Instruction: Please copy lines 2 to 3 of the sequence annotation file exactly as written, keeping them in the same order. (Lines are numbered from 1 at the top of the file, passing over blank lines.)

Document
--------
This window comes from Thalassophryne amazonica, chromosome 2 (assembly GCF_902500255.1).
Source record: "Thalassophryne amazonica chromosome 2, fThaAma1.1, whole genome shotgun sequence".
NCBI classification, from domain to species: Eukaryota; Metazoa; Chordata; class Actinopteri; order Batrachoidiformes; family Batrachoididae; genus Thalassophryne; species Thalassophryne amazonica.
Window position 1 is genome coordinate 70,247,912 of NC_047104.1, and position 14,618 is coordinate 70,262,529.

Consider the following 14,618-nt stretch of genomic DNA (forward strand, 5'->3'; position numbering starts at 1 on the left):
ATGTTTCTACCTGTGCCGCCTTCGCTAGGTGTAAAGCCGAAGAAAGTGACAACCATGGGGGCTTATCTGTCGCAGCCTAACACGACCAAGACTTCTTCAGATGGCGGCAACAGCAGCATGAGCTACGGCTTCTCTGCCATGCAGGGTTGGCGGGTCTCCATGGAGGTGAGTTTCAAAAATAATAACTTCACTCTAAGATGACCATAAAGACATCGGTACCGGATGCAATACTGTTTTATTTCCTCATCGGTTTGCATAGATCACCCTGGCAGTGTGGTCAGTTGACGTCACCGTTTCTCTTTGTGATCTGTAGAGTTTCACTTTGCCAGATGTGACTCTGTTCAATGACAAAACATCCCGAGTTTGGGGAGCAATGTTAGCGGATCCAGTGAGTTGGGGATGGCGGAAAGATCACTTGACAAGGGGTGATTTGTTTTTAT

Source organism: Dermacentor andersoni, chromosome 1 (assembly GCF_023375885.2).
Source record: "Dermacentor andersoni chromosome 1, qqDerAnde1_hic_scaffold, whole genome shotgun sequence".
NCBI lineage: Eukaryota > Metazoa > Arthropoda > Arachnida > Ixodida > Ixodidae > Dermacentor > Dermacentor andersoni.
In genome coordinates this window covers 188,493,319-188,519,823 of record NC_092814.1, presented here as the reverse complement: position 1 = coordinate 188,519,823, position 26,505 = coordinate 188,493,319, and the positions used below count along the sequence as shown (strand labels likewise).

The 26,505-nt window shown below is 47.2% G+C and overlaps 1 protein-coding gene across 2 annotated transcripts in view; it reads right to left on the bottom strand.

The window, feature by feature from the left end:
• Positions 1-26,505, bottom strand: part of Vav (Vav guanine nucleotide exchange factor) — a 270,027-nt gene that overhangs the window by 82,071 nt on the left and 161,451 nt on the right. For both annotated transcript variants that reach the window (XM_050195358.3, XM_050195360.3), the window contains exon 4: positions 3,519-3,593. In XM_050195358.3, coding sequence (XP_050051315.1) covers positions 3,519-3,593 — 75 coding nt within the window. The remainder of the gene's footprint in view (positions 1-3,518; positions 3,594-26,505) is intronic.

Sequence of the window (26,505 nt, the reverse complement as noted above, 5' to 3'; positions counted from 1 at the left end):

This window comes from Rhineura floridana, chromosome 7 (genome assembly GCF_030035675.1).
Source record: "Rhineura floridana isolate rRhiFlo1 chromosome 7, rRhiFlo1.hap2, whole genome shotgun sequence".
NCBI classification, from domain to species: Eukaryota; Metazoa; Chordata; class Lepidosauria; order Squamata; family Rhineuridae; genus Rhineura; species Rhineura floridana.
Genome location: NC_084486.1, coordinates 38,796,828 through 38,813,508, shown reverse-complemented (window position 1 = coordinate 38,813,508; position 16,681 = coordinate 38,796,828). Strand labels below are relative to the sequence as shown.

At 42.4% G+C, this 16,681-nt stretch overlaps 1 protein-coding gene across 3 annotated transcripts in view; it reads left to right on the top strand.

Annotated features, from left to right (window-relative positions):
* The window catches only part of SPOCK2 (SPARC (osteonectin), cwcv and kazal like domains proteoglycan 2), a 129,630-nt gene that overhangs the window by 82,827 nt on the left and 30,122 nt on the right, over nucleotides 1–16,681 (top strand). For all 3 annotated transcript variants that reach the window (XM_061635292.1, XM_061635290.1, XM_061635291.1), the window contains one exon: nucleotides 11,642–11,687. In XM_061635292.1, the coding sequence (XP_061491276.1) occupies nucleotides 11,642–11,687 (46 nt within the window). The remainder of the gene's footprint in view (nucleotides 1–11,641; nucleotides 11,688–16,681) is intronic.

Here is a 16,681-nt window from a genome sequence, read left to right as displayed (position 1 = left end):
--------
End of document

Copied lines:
Source record: "Thalassophryne amazonica chromosome 2, fThaAma1.1, whole genome shotgun sequence".
NCBI classification, from domain to species: Eukaryota; Metazoa; Chordata; class Actinopteri; order Batrachoidiformes; family Batrachoididae; genus Thalassophryne; species Thalassophryne amazonica.